Biscuits were made with sour milk and soda. The mountaineers never used baking powder because they believed it was tainted “fetched-on stuff” supplied from the towns. Their biscuits were large and distinctly browned, each one resembling a small loaf of bread.

Bread products were eaten piping hot. They were covered with white unsalted butter that was similar to clotted cream or consumed with one of the many preserves or fruit butters on hand. Sometimes the biscuits were eaten cold, made into sandwiches containing a slice of cold meat or overstuffed after butter has been spread within them.

According to Mrs. Chapman, southern mountain folks worked hard and were rewarded handsomely with appetizing food on their rustic dinner tables. I ordered both books and am currently reading them.  

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March 15, 1934 marked a special event for the Kings Mountain Post of the American Legion; it celebrated 15 years of service. Congress chartered the association in 1919 as a patriotic, mutual-help, and wartime veterans’ organization. While my source did not reveal the location of the Legion in that year, it later resided at 503 E. Main Street adjacent to the Central Fire Station.

The first order of business at the anniversary commemoration was a review of its history by the membership. More than 200 members, visitors and honored guests were on hand for what was described as a “bean feed” coupled with an elaborate program, an initiation ceremony for six new members and a gala party.

Past commanders, who were introduced in the sequential order of their terms, spoke briefly concerning their experience as heads of the local Legion and further elaborated on progress made since its early beginning. Mrs. Cleve B. Coe presented the American Legion Auxiliary officials who reviewed the work of both the Legion and the Auxiliary.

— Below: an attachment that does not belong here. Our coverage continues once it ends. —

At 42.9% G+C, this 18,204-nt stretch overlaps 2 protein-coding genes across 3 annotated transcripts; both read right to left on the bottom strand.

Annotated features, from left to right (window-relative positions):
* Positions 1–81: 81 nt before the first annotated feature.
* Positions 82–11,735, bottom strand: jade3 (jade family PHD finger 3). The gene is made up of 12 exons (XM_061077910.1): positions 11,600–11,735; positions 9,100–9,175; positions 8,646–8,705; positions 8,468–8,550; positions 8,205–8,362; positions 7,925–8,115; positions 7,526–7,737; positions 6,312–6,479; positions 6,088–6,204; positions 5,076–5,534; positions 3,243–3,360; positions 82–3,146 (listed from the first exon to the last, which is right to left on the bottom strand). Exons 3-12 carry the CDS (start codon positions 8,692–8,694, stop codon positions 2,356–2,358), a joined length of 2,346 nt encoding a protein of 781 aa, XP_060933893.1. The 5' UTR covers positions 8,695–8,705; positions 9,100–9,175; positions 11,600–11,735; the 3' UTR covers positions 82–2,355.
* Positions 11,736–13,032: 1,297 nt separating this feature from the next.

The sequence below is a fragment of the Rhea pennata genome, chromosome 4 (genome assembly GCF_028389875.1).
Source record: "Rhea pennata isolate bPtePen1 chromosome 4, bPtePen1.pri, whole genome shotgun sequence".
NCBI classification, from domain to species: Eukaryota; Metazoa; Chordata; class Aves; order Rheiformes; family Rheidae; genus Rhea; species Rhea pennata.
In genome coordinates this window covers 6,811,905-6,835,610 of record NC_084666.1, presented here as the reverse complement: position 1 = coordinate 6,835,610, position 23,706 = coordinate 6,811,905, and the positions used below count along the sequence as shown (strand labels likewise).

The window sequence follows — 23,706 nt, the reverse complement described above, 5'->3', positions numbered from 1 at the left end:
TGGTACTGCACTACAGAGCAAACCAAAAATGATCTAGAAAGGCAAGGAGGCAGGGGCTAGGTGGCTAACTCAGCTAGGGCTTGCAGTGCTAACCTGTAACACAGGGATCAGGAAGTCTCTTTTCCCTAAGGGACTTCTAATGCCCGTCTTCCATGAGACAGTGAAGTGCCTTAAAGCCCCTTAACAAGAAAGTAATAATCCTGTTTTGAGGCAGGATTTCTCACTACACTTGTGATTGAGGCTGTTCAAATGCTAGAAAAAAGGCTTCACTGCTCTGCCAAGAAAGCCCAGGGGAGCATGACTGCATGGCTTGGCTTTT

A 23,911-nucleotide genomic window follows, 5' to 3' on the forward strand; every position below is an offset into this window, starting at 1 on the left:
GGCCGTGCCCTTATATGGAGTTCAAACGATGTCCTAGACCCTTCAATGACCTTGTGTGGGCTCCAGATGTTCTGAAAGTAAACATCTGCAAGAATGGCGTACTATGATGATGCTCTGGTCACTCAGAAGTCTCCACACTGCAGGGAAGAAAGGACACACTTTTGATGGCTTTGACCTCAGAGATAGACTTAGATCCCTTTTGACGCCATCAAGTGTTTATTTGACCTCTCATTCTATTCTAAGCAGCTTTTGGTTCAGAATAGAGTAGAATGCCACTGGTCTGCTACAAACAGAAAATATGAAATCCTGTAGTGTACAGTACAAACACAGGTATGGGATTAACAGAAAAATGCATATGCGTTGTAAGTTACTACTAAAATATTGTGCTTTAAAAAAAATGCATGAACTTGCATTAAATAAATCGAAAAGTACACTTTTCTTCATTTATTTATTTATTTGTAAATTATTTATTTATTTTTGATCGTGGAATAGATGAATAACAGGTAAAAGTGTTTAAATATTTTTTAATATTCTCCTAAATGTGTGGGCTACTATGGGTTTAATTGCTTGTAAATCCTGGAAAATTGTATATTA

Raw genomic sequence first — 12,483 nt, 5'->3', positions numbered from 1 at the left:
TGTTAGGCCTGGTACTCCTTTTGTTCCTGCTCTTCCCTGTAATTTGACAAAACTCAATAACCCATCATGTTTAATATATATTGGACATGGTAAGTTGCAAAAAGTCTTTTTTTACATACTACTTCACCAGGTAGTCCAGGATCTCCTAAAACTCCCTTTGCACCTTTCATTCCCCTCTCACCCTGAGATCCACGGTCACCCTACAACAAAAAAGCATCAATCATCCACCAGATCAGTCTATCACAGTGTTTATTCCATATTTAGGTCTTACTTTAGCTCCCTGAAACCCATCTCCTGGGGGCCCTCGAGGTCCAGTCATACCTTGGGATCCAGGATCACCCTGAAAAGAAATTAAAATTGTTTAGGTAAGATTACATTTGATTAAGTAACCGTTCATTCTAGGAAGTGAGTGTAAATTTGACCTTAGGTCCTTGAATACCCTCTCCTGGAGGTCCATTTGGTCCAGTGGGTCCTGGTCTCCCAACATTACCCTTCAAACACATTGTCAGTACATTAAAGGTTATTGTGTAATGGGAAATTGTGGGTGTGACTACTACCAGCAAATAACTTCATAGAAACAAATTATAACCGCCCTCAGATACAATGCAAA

A huge birthday cake, appropriately topped with 15 candles occupied the center of the stage. Each commander lighted a designated candle before addressing the large audience and introducing guests.

Dr. H.M. Cass, chapter member and leader during the first year of the organization, lighted the first candle. Other unit heads in order of their service were scheduled to speak, although not all were able to attend: Lee B. Harr, twice commander, (1920-1921), R.F. Farrell (1922, absent), Adam Bowman (1923), Belmont Collette (1924 and 1928), Sam H. Colie (1925, absent), Harry Smith, 1926), Joe Summers (1927), W. Lewis Smith (1929), W.T. Watkins (1930), C.B. Coe (1931, absent), C.C. Rice (1932, absent) and Fred M. Lewis (1933).

Members of the Auxiliary lighted candles for the absent former commanders and presented them to the audience. When Frank Gaut, the 1934 commander, was introduced, he lighted a “half candle” commenting that the present Legion year only deserved one that size.

The commanders said they were highly pleased with the Legion’s accomplishments. The subject of relief to families of needy ex-service men and the bonus became the principal topic for their brief discussion.